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A reminder to never walk in with just one thing to say

This past weekend our RCIA catechumen (or candidates, in the case of my parish) went through their first Scrutiny, which means that we heard proclaimed the readings from Year A instead of Year B (and yes I know that candidates don’t technically go through the Scrutinies, but that’s a topic for another time).  Our RCIA director is off on vacation until just before Easter so I’m flying solo including for the Breaking Open the Word, where we go back and discuss further the readings of the day while the Liturgy of the Eucharist goes on at Mass.

Well I was all high and full of myself this past Sunday thinking I had found a great little tidbit to share, tying together the Gospel reading of the Samaritan woman at the well (from John 4)  with our topic of conversion.  It was all about how the pattern of her speech and her word choice changed as she slowly came to understand bit-by-bit who was this Man with whom she was talking.  Really good stuff, and compact enough to fit in the roughly half hour we have for the session.  That plan was working itself out just fine right until Father started his homily.  Let’s just say that Father and I must have been using some of the same sources.  My wonderful presentation went up in flames right before my eyes.  I think the folks behind me thought I had my own private stash of incense as my plans slowly smoldered.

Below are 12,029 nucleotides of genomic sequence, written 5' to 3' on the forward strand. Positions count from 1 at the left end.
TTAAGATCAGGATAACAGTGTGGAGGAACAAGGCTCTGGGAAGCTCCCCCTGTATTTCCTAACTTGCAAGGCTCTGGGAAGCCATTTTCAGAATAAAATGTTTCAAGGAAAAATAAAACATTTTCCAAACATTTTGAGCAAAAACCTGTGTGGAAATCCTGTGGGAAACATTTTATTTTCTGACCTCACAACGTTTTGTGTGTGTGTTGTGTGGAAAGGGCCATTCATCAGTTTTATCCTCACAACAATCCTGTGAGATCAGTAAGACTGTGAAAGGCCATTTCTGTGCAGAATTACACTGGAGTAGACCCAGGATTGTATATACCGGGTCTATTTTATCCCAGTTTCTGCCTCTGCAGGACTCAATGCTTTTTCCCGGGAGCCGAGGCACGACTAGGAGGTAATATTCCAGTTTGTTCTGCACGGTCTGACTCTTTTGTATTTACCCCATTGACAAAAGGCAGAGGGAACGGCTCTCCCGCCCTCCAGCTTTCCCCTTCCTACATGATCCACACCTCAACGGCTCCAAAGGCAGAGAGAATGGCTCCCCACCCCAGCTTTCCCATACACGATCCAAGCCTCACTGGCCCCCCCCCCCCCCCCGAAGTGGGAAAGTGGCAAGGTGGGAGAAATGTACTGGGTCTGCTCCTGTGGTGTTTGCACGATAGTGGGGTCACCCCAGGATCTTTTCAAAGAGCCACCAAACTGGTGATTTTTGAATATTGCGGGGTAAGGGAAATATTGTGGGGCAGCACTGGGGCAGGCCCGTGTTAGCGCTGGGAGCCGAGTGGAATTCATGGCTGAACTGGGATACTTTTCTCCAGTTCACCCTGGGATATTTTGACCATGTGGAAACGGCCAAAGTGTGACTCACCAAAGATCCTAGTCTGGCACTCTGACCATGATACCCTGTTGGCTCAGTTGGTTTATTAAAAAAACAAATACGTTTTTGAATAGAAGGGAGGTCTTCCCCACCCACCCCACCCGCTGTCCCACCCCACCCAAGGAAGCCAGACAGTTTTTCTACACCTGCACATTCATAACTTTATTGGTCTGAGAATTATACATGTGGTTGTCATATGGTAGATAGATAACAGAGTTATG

Did I survive?  Yes.  Was the discussion as good as it could have been?  Hardly.  Did I learn a lesson?  Absolutely.  Never, ever, go into a discussion on any reading of the Bible with only one plan for what to say.  You just never know when someone else might be reading the same commentary.  To be honest, it also served as a humbling reminder that: 1) I can’t afford to be getting lazy just because I’m flying solo and 2) the depth of the Scriptures cannot be plumbed in a half hour and I do everyone a disservice by prepping only a half hour’s worth of material.  Mea culpa, my friends.  This weekend I intend to do better – at least two commentaries this time!

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